Wovon man nicht sprechen kann, darüber muss man schweigen

Offline Brian

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Re: New Releases
« Reply #7576 on: May 22, 2018, 07:08:30 AM »
JULY - PART I



Press blurb: "In Berlin the composers Berthold Goldschmidt and Franz Reizenstein developed into products of the anti-romantic “new realism.” However, both distanced themselves from this dry objectivity and sought more powerful means of expression while avoiding the late romantic excesses that at the time continued to predominate in Germany. The surprising fact is that neither Reizenstein nor Goldschmidt felt drawn to Schonberg’s method of twelve-tone composition. In 1934 and 1935 both composers fled from Berlin to England, that is, prior to the tightening of immigration requirements. Influences from Reizenstein’s teachers Paul Hindemith and Ralph Vaughan Williams are audible in the rather harsh, expressionistic character of his concerto. Raphael Wallfisch writes of this work, “Reizenstein’s Cello Concerto is a tour de force for the cellist. What is involved here is an epic and heroic statement in which lyrical and dramatic elements alternate.”"



Happy to see Trio 1790 back in action!






Offline Brian

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Re: New Releases
« Reply #7577 on: May 22, 2018, 07:22:02 AM »
My connection to GMG died between the last post and this one so I'm trying on my phone...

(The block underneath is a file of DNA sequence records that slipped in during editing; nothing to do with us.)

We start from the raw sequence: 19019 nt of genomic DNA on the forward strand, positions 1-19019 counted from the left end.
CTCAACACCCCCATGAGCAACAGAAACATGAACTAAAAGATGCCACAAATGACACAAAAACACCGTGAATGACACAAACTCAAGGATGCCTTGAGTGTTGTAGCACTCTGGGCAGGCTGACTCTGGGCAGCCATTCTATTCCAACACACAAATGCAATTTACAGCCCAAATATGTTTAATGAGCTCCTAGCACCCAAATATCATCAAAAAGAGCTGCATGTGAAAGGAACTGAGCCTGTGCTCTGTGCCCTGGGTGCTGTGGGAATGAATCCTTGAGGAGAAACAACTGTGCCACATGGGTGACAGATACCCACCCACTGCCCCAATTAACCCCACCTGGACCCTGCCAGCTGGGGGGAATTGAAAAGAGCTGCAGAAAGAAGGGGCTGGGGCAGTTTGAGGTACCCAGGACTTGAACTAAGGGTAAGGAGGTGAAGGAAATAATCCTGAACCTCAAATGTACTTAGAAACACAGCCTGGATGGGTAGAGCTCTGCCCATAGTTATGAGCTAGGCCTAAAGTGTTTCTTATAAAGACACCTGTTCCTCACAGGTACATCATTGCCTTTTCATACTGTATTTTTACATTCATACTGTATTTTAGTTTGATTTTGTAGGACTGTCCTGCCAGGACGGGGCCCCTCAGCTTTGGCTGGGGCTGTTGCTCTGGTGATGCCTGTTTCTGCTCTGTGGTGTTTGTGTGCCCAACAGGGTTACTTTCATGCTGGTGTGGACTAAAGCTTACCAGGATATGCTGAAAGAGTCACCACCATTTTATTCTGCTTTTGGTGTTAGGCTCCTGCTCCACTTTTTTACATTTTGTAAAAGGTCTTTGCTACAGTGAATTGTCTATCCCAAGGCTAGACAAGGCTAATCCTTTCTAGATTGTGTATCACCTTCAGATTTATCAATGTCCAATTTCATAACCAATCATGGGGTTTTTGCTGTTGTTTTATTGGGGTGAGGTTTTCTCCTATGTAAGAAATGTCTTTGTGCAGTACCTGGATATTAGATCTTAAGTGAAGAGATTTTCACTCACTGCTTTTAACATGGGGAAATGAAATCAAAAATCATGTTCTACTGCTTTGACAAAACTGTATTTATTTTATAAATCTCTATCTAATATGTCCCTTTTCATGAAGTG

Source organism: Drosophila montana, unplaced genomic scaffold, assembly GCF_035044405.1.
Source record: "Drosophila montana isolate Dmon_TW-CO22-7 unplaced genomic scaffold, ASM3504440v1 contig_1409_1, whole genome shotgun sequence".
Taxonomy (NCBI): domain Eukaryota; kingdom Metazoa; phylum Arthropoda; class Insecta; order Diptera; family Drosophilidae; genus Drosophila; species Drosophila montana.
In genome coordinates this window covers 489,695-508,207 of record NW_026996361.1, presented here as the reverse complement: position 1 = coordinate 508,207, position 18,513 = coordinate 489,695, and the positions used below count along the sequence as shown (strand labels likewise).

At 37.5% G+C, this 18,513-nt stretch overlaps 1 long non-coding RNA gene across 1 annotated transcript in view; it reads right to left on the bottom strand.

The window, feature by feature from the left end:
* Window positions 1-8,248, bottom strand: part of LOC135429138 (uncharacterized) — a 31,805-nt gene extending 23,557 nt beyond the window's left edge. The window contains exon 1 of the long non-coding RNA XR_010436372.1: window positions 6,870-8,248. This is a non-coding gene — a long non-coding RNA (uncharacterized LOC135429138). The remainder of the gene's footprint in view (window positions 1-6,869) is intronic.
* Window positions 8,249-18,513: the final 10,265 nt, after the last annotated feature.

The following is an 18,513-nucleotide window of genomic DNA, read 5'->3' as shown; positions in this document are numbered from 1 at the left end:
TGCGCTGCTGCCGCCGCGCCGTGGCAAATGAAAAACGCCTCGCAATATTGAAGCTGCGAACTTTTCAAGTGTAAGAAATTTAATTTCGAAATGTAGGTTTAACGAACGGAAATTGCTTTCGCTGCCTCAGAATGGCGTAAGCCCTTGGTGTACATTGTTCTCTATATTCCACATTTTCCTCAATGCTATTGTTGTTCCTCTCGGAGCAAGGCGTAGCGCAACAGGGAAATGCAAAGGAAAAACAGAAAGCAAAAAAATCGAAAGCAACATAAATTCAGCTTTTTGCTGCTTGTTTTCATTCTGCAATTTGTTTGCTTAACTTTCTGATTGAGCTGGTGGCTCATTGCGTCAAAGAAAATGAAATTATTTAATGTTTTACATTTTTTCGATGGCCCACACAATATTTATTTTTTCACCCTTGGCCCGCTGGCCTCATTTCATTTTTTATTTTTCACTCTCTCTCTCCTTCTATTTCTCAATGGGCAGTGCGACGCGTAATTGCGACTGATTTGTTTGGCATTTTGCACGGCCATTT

JULY - PART II















And some advice everyone but Todd might need:



"Galina Vracheva excels in the worldwide pianist scene not only with skillfully improvised cadenzas in piano concertos from the Baroque to the Modern, but also with spontaneous compositions to wishes expressed from the audience. Her teaching is equally unique, beginning with piano and composition lessons in Munich, Kiev and Berlin and more than ten years with master classes in concert improvisation at the Conservatorium van Amsterdam, Haus Marteau in Oberbayern, Mahidol University in Bangkok and the Conservatorio della Svizzera Italiana. From this improvisation Galina Vracheva has meanwhile made her own art form. Be it that she improvises her cadenzas in piano concerts and at the moment of the orchestra entrance simply waits for what stirs her and what makes her sound. Or she asks her audience in the piano recitals to give her a theme, to sing a melody or to read a poem. For two nights Galina Vracheva composed piano fantasies for the recording of this album, all spontaneously improvised after Beethoven's symphonies."

Hmmm.

Offline Maestro267

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Re: New Releases
« Reply #7578 on: May 22, 2018, 10:28:10 AM »
Dude...wow! How many Keyboard Sonatas did that bloke Soler write?!

Offline TheGSMoeller

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Re: New Releases
« Reply #7579 on: May 22, 2018, 10:49:14 AM »




This one is incredibly enticing, especially after Venzago's wild & wacky Bruckner cycle, which I was on-board for most of.